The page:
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HSS vs Cobalt vs Carbide Drill Bits: What To Choose

HSS vs Cobalt vs Carbide Drill Bits

When it comes to drilling, selecting drill bits is a difficult task. Drill bits come in a variety of shapes and sizes, as well as different coating materials and compositions, for various uses. The differences between high-speed steel (HSS), cobalt drill bits, and carbide drill bits are discussed in this article.

High-Speed Steel Or HSS Drill bits

High-speed steel or HSS drill bits are tough and heat resistant. HSS bits are extremely robust and durable due to the high concentrations of chromium and nickel in stainless steel. Hardwood, metals, PVC, and plastic can all be securely drilled with HSS drill bits. They're safe to run at high speeds (RPM) and give long-term performance if properly maintained.

HSS drill bits can get dull over time and require sharpening, which requires the use of specialized gear that aren't always available. If you're drilling with HSS drill bits for an extended period or at high RPMs, cutting fluid may be required to keep the bit cool.

Cobalt Drill Bits

Steel (or another alloy) is combined with a tiny quantity of cobalt, usually between 5 and 7 percent, to make cobalt bits. With a melting point of 1495°C and a boiling point of 2927°C, cobalt is ideal for high-temperature applications. 

Cobalt drill bits are extremely durable. They can drill at substantially faster speeds than a traditional HSS drill bit. Because of their heat resistance, cobalt bits can work for long periods without bothering to cool or use cutting fluid. They're commonly utilized to cut through tough or abrasive materials. Bronze, cast iron, stainless steel, and titanium are among the metals that cobalt bits can cut through.

A good grade cobalt bit's cutting edge should last longer than a conventional HSS bit's. They're corrosion-resistant, much like other HSS bits, so they'll keep their shape in any storage or use situation. Cobalt, on the other hand, can be fragile. If you don't take adequate care of your cobalt drill bits or if they're dropped, they can break, which can be pricey.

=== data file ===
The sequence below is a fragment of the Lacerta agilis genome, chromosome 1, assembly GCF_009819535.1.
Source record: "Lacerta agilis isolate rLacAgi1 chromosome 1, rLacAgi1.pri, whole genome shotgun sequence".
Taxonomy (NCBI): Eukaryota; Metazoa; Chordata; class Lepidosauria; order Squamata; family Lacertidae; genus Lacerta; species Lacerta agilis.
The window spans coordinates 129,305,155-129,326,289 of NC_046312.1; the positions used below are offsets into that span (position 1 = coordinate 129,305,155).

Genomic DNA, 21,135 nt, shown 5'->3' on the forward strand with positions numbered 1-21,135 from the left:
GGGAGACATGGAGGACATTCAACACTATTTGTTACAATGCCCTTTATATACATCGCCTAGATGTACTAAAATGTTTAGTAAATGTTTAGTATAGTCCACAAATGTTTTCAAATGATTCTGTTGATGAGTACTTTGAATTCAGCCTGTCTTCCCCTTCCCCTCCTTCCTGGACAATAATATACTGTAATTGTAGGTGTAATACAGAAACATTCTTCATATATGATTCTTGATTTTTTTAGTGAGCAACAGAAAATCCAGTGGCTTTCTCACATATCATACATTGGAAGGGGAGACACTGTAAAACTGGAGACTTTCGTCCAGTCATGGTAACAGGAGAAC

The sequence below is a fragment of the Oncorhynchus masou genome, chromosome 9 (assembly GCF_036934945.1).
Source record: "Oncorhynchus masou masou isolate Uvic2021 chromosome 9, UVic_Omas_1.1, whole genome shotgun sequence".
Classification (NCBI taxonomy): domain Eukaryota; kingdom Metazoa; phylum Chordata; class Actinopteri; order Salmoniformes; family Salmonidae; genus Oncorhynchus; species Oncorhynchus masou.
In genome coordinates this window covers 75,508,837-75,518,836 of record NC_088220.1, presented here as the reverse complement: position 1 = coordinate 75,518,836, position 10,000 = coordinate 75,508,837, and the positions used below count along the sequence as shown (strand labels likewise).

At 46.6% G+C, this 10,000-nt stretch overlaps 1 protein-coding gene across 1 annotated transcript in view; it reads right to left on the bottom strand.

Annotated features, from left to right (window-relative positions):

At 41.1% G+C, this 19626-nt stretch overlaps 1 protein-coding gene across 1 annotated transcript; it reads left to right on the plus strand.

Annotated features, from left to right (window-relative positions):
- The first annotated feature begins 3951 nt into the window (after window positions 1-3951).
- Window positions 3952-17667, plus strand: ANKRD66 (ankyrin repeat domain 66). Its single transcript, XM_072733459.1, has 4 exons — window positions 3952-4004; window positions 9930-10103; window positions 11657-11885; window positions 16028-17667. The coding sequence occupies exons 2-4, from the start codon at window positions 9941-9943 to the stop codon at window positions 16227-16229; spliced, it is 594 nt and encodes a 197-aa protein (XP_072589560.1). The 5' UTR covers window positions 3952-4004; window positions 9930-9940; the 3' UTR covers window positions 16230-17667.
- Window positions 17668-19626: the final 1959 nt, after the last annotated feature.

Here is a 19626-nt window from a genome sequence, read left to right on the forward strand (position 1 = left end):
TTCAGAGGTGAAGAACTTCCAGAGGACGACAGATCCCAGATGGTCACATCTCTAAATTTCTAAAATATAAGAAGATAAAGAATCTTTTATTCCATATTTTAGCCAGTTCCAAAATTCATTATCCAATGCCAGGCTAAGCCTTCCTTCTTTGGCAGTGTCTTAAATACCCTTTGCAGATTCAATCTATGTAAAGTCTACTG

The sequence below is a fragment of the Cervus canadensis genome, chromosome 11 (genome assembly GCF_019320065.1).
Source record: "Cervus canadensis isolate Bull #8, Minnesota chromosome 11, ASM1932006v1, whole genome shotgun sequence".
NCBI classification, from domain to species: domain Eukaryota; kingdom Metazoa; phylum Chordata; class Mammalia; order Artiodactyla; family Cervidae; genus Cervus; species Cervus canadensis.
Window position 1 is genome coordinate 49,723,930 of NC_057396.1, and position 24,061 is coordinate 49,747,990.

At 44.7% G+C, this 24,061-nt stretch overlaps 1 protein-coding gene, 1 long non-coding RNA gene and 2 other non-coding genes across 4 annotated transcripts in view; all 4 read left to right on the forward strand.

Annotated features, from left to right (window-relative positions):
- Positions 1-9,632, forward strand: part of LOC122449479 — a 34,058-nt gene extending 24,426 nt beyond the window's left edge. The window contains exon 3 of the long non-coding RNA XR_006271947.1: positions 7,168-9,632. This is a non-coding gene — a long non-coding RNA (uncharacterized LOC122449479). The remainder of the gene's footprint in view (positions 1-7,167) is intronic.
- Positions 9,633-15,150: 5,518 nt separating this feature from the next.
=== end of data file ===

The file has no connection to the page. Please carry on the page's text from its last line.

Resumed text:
Carbide Drill Bits

Carbide drill bits are extremely hard, have a high heat dissipation rate, and can keep an edge for longer than other types of drill bits. It's brittle, like the cobalt drill bit, and could be broken up if used incorrectly. Carbide drill bits are the toughest and most brittle of all drill bits. Carbide-tipped bits are commonly used in stone and masonry drilling.

HSS Vs. Cobalt Vs. Carbide Drill Bits: Comparision

 

Hss Drill Bits

Cobalt Drill Bits

Carbide Drill Bits

Made Of

Carbon, tungsten, chromium, and cobalt with iron as a base material

Steel alloy with 5-8% cobalt

Tungsten carbide

Used For

Soft materials like wood, plastic, some metals, steel, brass

Hardened materials and abrasives including titanium, cast iron, bronze, and stainless steel

Hardest materials like concrete, stone, and masonry

Resharpen

Yes

Yes

Yes

Durability

No

Yes

Yes

Price

Inexpensive

Cheaper than carbide, expensive than HSS

Expensive

Heat Resistance

Low

More than HSS but less than Carbide drill bits

High resistance more than cobalt and HSS drill bits


Conclusion

Carbide drill bits are the toughest drill bits, however, they're only suitable for expert use. They are costly of the three drill bits. Cobalt drill bits are also used to drill tough and long-lasting materials. HSS is ideal for drilling soft and some hard materials.

Drill bit selection is critical. When choosing drill bits, keep the parameters and requirements of your job in mind.

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